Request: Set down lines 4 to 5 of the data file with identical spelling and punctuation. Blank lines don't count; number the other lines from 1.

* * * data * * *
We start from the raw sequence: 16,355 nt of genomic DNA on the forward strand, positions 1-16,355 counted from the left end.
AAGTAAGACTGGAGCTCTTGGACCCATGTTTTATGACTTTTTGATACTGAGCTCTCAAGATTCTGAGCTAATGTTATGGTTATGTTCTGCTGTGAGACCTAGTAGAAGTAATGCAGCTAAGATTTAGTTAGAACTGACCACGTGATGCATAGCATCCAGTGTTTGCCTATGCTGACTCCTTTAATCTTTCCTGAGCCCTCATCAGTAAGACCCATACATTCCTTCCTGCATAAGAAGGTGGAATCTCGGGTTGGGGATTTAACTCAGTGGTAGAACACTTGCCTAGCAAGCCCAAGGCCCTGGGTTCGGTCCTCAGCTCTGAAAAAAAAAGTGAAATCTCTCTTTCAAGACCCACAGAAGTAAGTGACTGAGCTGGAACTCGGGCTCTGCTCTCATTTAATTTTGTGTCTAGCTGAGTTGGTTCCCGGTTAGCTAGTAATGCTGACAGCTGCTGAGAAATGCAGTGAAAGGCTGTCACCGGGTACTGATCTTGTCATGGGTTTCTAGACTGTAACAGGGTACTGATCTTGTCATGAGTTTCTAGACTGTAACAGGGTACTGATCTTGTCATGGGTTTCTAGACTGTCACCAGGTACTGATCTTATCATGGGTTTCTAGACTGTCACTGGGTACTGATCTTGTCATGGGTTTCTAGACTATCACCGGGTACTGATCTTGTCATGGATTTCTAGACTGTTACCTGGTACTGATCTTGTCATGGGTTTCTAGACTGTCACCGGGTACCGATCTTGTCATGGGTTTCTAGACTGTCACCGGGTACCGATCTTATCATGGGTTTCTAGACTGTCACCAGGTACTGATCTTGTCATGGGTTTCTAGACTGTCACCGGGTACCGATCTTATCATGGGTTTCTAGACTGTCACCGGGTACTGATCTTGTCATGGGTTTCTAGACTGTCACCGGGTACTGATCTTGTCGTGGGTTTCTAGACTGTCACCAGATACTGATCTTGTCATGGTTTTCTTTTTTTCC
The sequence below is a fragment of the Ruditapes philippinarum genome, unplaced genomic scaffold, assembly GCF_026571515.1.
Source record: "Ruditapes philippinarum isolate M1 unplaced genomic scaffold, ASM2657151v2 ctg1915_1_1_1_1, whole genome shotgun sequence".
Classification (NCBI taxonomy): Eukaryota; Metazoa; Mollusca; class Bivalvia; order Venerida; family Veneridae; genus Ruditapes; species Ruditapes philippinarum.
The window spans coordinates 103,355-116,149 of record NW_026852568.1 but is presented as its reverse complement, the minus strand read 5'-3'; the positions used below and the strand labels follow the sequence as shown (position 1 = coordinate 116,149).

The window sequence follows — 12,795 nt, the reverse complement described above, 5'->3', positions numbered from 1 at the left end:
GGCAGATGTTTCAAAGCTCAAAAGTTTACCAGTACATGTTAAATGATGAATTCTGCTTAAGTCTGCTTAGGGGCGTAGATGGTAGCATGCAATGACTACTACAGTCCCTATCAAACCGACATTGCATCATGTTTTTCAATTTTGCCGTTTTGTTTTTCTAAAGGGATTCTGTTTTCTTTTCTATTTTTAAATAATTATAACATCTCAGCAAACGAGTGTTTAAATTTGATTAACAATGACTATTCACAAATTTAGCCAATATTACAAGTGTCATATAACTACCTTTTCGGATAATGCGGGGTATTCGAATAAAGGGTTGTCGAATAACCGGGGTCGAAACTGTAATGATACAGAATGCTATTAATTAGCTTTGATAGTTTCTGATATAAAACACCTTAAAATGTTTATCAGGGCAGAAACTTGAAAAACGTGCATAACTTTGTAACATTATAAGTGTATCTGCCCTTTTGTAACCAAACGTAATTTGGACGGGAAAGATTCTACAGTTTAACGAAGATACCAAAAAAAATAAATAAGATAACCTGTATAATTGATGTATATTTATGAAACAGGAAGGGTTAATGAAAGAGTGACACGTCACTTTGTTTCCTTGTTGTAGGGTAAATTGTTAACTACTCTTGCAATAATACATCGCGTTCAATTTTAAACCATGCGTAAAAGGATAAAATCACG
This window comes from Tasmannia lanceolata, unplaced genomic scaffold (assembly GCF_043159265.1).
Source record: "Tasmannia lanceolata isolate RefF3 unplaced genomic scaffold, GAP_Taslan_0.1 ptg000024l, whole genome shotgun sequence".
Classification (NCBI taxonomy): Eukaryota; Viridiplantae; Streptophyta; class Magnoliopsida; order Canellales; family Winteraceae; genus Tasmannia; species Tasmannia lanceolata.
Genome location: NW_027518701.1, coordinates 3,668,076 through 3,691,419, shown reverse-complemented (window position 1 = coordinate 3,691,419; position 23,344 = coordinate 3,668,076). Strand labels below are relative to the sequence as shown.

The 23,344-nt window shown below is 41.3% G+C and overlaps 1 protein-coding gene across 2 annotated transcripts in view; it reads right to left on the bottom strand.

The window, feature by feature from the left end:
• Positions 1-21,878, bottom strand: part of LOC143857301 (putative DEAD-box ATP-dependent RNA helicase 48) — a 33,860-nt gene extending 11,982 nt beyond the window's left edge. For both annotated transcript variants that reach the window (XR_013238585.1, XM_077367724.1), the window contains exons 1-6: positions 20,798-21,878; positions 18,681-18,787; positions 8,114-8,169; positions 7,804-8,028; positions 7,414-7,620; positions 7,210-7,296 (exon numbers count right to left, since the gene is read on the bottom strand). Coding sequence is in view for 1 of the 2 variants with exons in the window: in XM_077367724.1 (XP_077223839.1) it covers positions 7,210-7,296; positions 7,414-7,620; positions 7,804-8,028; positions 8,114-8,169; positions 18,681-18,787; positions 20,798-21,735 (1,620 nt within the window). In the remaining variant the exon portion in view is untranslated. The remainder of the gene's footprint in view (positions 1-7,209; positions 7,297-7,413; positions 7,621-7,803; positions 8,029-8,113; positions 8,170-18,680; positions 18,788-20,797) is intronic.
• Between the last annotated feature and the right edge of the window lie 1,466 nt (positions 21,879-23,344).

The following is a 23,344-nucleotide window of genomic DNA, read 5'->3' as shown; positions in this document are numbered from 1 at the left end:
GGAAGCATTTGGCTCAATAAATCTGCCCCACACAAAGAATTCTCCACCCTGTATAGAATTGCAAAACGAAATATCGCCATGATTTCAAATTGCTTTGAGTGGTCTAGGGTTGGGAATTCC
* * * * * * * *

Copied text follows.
Source record: "Ruditapes philippinarum isolate M1 unplaced genomic scaffold, ASM2657151v2 ctg1915_1_1_1_1, whole genome shotgun sequence".
Classification (NCBI taxonomy): Eukaryota; Metazoa; Mollusca; class Bivalvia; order Venerida; family Veneridae; genus Ruditapes; species Ruditapes philippinarum.